Poultry integrator Moy Park and catching firm Victor Foster Poultry Services have been fined after a worker received “life-changing crush injuries” while working on a broiler farm.

Both companies pleaded guilty to health and safety offences at an earlier hearing, and on 11 February 2022 at Craigavon Crown Court, Moy Park was fined £125,000, while Victor Foster Poultry Services was fined £18,000.

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A Health and Safety Executive for Northern Ireland (HSENI) found that on 1 December 2017, a male employee (aged 31) of Victor Foster Poultry Services was working along with others in a broiler unit at a site in Moira, County Down.

While working in near dark conditions, he received multiple crush injuries when he was struck by a forklift truck, HSENI said.

The agency added that the only light sources in the chicken house at the time of the incident consisted of blue lights on the forklift truck and head torches worn by the workers who had personally provided the equipment themselves.

HSENI said Moy Park had supplied the workers with dark blue overalls despite the poorly lit conditions.

Both companies were found to have failed in their legal responsibilities to ensure safe working conditions in the poultry shed where a forklift truck was required to operate in the same area as pedestrian workers.

Speaking after the hearing, Anne Cassidy, HSENI inspector, said: “This was an avoidable incident that resulted in life changing injuries to an employee because the principles of managing workplace transport were not applied.

“The very real risks associated with forklift trucks are well known.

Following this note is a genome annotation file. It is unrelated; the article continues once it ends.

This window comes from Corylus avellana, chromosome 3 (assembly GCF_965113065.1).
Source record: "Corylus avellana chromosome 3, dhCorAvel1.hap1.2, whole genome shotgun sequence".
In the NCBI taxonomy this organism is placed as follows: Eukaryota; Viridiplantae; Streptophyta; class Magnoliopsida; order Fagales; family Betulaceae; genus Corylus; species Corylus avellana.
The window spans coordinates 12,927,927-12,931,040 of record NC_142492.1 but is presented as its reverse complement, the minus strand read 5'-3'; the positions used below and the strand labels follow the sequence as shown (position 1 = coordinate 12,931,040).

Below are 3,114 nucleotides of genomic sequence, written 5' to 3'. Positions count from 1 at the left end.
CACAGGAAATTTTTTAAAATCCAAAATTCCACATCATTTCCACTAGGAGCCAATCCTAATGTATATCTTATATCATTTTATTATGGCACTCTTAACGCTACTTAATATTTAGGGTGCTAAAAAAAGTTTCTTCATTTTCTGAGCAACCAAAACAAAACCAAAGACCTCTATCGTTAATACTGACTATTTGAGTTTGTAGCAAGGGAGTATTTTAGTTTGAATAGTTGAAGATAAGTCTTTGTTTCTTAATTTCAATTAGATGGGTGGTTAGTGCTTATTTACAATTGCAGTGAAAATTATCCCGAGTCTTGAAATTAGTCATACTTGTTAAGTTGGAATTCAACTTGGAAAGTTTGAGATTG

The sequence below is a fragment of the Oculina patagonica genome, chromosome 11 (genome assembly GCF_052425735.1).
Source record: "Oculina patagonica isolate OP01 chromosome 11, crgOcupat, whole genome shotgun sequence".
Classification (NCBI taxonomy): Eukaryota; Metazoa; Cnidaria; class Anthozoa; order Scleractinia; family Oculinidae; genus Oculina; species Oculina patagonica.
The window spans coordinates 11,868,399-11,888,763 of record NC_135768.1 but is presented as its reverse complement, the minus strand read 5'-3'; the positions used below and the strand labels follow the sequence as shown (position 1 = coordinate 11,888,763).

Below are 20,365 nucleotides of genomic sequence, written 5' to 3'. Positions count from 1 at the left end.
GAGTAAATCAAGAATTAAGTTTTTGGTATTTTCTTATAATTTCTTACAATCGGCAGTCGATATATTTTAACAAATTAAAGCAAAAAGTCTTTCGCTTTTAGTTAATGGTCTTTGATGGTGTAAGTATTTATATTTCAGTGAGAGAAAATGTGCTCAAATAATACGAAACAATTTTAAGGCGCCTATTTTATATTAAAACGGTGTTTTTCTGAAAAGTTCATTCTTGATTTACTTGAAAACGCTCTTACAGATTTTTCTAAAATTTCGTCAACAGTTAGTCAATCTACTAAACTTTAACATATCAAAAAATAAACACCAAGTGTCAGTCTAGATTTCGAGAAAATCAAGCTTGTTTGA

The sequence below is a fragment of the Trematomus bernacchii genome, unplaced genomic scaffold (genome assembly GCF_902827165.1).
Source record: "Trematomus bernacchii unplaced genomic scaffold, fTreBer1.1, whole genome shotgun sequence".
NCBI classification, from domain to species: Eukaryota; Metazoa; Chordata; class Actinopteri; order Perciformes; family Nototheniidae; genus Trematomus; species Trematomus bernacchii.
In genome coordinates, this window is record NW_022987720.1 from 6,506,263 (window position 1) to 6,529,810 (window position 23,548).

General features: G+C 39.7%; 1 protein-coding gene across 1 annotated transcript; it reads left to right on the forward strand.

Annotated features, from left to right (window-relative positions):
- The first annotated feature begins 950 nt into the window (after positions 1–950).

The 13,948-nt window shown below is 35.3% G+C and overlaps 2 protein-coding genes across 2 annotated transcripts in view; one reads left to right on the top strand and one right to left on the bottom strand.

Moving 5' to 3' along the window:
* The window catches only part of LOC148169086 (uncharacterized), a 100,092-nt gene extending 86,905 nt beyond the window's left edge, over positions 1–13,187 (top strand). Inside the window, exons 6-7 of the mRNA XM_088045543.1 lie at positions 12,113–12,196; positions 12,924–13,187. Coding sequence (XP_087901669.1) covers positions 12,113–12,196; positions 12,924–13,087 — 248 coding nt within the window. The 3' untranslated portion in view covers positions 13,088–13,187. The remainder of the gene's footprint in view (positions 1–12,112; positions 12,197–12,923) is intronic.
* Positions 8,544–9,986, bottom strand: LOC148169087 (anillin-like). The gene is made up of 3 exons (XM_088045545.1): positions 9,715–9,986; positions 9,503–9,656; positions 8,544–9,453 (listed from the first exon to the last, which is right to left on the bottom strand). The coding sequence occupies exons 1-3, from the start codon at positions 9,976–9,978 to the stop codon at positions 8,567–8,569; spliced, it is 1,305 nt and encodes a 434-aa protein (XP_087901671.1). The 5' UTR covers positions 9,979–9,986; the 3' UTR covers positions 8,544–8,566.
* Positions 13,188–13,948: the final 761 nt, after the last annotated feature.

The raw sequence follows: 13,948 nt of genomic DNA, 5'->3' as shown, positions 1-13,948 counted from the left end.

Preventing collisions

“In this particular case, reasonable measures to prevent vehicle collisions with workers were not in place in a work area where there was an increased risk due to the dark conditions.

“The risk assessment and safe working procedures did not identify suitable controls that could easily have been implemented.”

The principles of managing workplace transport exist to protect workers.

A spokesperson for Moy Park said: “In 2017, an employee of a former third-party supplier was injured in a collision on a farm involving a forklift truck which was driven by another employee of the third-party company.

“This incident was totally unacceptable, and we offer our sincerest apologies to the victim and his family with the reassurance that immediate steps were taken to prevent the chance of a recurrence.

“Safety is a condition of our business, and this also extends to the standards we expect from our professional sub-contractors.

“We fully accept today’s ruling and hope the judgement can also act as a reminder to all businesses about their health and safety duties, which extend beyond their own sites and beyond their direct employees.”